Our Academic Student Unions provide year-round academic case management, subject-specific tutoring, homework help, ACT preparation, social-emotional counseling, computer literacy courses, job training workshops, paid work experiences, college visits, and enrichment activities (arts, civics, dance, music, STEM) to more than 900 vulnerable middle and high school students at Stratford Middle, Stratford High, and Maplewood High.

Post-Secondary Success provides 150 low-income, first-generation college students with transitional coaching, mentorship, and wrap-around service referrals throughout their post-secondary careers, to ensure retention and degree attainment.

Chapter Two provides year-round work readiness and college-to-career supports that engage 100 out-of-school youth ages 16-24, preparing them for success in the 21st Century economy.

Budget 1135482
Category Education, General/Other Educational Programs
Population Served Adolescents Only (13-19 years), Adults, At-Risk Populations
Short Term Success
Academic Student Unions:

100% of core ASU participants (250 of 250) will develop actions plans that build academic skills and support post-secondary pursuits. Goals are built into each action plan and include strengthening academic subjects, taking the ACT, visiting colleges of interest, applying to colleges, etc.

95% of ASU seniors (238 of 250) will graduate from high school.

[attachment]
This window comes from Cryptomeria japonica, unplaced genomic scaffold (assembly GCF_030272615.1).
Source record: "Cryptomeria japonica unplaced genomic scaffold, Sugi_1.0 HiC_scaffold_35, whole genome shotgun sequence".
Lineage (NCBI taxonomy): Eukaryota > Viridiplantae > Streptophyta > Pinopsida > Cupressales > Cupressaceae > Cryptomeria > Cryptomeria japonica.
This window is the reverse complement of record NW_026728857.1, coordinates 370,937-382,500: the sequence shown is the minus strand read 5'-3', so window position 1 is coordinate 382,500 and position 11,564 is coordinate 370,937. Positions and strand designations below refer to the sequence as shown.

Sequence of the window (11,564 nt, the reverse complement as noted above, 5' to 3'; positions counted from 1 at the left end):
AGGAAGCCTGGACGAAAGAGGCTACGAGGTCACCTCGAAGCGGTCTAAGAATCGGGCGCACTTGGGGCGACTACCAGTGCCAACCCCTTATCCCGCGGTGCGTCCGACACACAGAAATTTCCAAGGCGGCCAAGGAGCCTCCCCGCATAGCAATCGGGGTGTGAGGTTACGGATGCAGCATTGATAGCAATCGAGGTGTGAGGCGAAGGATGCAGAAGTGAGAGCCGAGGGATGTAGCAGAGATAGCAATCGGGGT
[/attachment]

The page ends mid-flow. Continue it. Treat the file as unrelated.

70% of ASU graduates (167 of 238) will be accepted to college.

60% of ASU graduates (100 of 167) who are accepted to college will enroll in college.

Post-Secondary Success

90% of core students will create an Action Plan that outlines college success goals.

90% of core students who haven’t yet declared a major will complete the ACT Profile: Education and Career Planning Assessment as a means to identify potential majors and career pathways.

70% of core students will successfully complete their current academic year/graduate.

Long term Success

ACT Scores: 242 participants prepared for and completed the ACT assessment. Since 2010, we have helped increase ACT scores at a rate 3.0 times that of the district average.

Graduation Rate: 98.2% of participants graduated on time (295 of 300). Since we began programming, Stratford’s graduation rate has increased from 65% to 82% and Maplewood’s graduation rate has increased from 68% to 82%.

College Enrollment Rate: 247 students applied for and received acceptance to college, representing 62% of Stratford’s senior class and 56% of Maplewood’s senior class. A recent study conducted by Vanderbilt University found that a student is 1.57 times more likely to enroll in college if they participate in our program for 50 or more days.

Financial Aid: Students received $11 million dollars in grants and scholarships, placing Stratford and Maplewood at 5th and 6th in the district regarding financial aid received.

Program Success Monitored By All program successes are measured through Student Action Plans. Each plan has individualized benchmarks that guide students toward long-term success.